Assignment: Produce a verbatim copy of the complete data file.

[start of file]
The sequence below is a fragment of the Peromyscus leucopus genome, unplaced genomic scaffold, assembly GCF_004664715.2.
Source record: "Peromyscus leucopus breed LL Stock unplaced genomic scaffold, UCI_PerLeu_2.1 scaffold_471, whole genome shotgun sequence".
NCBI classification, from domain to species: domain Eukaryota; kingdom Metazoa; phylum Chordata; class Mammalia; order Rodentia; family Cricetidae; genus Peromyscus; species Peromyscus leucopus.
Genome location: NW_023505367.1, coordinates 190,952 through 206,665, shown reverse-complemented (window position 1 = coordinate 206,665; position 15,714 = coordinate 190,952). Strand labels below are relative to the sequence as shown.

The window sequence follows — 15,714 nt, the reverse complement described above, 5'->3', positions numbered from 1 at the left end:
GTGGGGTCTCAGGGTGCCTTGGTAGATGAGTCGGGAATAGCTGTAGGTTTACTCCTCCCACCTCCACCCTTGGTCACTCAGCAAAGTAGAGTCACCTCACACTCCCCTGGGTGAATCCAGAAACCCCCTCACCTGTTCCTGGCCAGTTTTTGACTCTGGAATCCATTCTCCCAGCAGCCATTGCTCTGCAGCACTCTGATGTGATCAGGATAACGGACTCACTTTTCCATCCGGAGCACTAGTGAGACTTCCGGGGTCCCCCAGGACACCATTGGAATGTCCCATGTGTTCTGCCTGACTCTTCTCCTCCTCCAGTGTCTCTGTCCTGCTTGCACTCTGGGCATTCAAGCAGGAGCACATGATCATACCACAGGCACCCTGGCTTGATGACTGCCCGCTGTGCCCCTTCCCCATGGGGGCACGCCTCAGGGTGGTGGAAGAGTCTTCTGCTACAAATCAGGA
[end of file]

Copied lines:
The sequence below is a fragment of the Peromyscus leucopus genome, unplaced genomic scaffold, assembly GCF_004664715.2.
Source record: "Peromyscus leucopus breed LL Stock unplaced genomic scaffold, UCI_PerLeu_2.1 scaffold_471, whole genome shotgun sequence".
NCBI classification, from domain to species: domain Eukaryota; kingdom Metazoa; phylum Chordata; class Mammalia; order Rodentia; family Cricetidae; genus Peromyscus; species Peromyscus leucopus.
Genome location: NW_023505367.1, coordinates 190,952 through 206,665, shown reverse-complemented (window position 1 = coordinate 206,665; position 15,714 = coordinate 190,952). Strand labels below are relative to the sequence as shown.

The window sequence follows — 15,714 nt, the reverse complement described above, 5'->3', positions numbered from 1 at the left end:
GTGGGGTCTCAGGGTGCCTTGGTAGATGAGTCGGGAATAGCTGTAGGTTTACTCCTCCCACCTCCACCCTTGGTCACTCAGCAAAGTAGAGTCACCTCACACTCCCCTGGGTGAATCCAGAAACCCCCTCACCTGTTCCTGGCCAGTTTTTGACTCTGGAATCCATTCTCCCAGCAGCCATTGCTCTGCAGCACTCTGATGTGATCAGGATAACGGACTCACTTTTCCATCCGGAGCACTAGTGAGACTTCCGGGGTCCCCCAGGACACCATTGGAATGTCCCATGTGTTCTGCCTGACTCTTCTCCTCCTCCAGTGTCTCTGTCCTGCTTGCACTCTGGGCATTCAAGCAGGAGCACATGATCATACCACAGGCACCCTGGCTTGATGACTGCCCGCTGTGCCCCTTCCCCATGGGGGCACGCCTCAGGGTGGTGGAAGAGTCTTCTGCTACAAATCAGGA